Photo courtesy of the Kent State School of Theatre and Dance.
I had never seen “Rocky Horror Picture Show” before going to see the School of Theatre and Dance’s rendition of it last week, and I wasn’t sure what to expect.
To say the least, I was shocked.
Scantily clad “phantoms” in leather harnesses and bright-colored hair and wigs crawl out on stage as the female usher walked out, carrying popcorn and snacks while belting out “Science Fiction.”
The narrator, freshman theatre studies major Kramer Lindsley, had this creepiness to him that made me nervous but I couldn’t take my eyes off him. He held my attention and interacted with the audience, who shouted inappropriate-but-funny jokes and names at all the cast members.
“Asshole” Brad Majors, played by senior theatre studies major Jace Craft-Miller, and “slut” Janet Weiss, portrayed by senior theatre studies major Liz Casper, were the couple we all knew – the sickeningly sweet couple who were totally in love with one another and couldn’t see the danger they were in. However, they grew into their own characters, especially Janet. She went from an almost pathetic, needy fiancé to a vivacious, wild woman who knew she was sexy and wanted to show it off.
Magenta, portrayed by junior theatre studies major Mackenzie Duan, and Riff Raff, portrayed by sophomore theatre studies major Kyle Kemph, had this sexual tension that was made more awkward with the fact that their characters are brother and sister. Both brother and sister captivated the audiences with their amazing voices. Magenta, dressed in bright red corset, crooned, “You’re a hot dog, but you better not try to hurt her, Frank N. Furter” over and over, getting the catchy, funny rhythm stuck in my head. Riff Raff, who performed parts of the “Time Warp” hit many high notes that made the audience cheer, swoon and scream.
Dr. Frank N. Furter, portrayed by junior theatre studies Jayson Kolbicz, walk smoothly and seductively down the flight of dark, metal stairs in heels that made me cringe. His voice, sultry with a touch of insanity and bitchiness, gave me chills as he belted out “Sweet Transvestite.” He had the air of power, yet clinginess that made him somewhat frightening while relatable. He just wanted love – superficial love because he wanted Rocky for his muscles – but still he wanted love like any other person. He knew he was the star of the show, and he wouldn’t let you forget it.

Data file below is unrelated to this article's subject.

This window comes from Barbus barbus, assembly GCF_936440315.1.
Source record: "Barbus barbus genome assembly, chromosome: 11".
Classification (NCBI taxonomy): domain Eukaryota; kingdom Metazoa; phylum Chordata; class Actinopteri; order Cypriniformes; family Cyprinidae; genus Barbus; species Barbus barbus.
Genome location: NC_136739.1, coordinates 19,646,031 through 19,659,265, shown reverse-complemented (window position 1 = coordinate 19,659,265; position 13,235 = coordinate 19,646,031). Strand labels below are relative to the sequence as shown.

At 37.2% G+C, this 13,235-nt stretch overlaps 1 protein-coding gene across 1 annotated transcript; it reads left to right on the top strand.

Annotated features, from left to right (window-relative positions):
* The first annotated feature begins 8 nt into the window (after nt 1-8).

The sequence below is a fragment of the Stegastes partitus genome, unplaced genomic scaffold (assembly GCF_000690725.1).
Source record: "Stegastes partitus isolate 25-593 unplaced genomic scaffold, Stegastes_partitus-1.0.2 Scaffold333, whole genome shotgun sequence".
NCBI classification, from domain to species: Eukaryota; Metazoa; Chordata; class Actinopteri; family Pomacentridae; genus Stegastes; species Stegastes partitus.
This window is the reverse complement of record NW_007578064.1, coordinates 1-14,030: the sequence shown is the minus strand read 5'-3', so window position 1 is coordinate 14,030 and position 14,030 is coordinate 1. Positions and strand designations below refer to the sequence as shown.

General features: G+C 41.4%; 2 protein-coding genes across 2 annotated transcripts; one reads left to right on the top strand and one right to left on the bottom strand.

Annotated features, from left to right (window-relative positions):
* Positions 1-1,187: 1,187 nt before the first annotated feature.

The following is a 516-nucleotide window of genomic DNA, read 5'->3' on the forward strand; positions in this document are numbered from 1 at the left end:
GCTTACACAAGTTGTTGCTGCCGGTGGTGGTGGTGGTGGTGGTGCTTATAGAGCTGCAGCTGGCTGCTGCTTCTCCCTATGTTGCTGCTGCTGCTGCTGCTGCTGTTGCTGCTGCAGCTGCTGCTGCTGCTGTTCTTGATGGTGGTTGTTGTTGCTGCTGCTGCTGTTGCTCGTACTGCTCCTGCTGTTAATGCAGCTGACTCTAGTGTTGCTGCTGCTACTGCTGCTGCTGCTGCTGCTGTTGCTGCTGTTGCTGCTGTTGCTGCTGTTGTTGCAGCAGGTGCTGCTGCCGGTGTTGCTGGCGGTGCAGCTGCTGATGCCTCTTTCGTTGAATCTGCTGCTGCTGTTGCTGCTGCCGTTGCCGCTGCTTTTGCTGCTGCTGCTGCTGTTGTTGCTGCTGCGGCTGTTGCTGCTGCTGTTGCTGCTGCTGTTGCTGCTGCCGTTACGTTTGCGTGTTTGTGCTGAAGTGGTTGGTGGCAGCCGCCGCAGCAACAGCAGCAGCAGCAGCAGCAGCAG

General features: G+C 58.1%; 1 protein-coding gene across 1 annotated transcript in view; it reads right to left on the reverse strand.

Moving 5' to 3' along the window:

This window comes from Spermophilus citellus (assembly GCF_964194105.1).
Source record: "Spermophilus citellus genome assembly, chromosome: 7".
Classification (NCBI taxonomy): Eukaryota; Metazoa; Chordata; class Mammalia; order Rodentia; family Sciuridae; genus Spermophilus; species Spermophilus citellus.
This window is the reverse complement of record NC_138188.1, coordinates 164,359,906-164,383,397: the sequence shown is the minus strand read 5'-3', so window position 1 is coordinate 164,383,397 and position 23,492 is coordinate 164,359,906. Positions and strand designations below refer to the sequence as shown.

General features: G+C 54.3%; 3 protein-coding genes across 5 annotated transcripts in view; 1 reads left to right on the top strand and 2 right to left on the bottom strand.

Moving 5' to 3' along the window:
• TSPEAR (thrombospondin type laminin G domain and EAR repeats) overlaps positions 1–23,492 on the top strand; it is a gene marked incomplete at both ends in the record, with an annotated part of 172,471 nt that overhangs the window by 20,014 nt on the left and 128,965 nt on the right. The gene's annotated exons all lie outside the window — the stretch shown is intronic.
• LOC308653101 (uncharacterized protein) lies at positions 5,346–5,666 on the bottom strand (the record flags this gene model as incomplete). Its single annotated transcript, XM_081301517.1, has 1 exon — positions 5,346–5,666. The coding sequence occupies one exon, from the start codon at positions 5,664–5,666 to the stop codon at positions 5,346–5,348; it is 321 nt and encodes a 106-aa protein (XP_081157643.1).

Rocky, freshman theatre studies major Matt Coplai, had this naiveté that made him seem so sweet and innocent, wanting to participate with everyone but afraid of his creator, Frank N. Furter. Yet he also had this wild, narcissistic personality, knowing he was a “Charles Atlas” man and flaunting his muscles to make people sleep with him.
I was able to keep up with the plot of the play – sort of. Brad and Janet’s car broke down, and they get trapped at a doctor’s creepy castle where everyone has sex. Simple right? At least I thought so – until it was revealed Frank N. Furter and his phantoms were all aliens from the planet “Transexual” from the galaxy “Transylvania.” It felt like a slap to the face, but mostly because I’ve never seen the movie. The people around me who had seen it before were excited and singing along during “Planet Schmanet,” “Floor Show” and “I’m Going Home,” all about the home planet.
Yet no matter how crazy the play was, it still worked to make the audience think about their lives. “Super Heroes” had this melancholy tone that made me personally think about the meaning of my life as the narrator talked about the insects of “the human race, Lost in time, lost in space and meaning.”
After the cast took their bows, they performed the “Time Warp” one more time, getting the audience to stand up, “jump to the left and then a step to the right.” For those who saw the movie before, it was a time to show their moves as they repeatedly pelvic-thrusted with the cast while others simply attempted to keep up with the dance but still had a good time.
Overall, “Rocky Horror Picture Show” was an amazing show that kept the audience on their toes with the sexual antics, the beautiful voices and casting and the tall heels the men walked in better than I ever could.blog comments powered by Disqus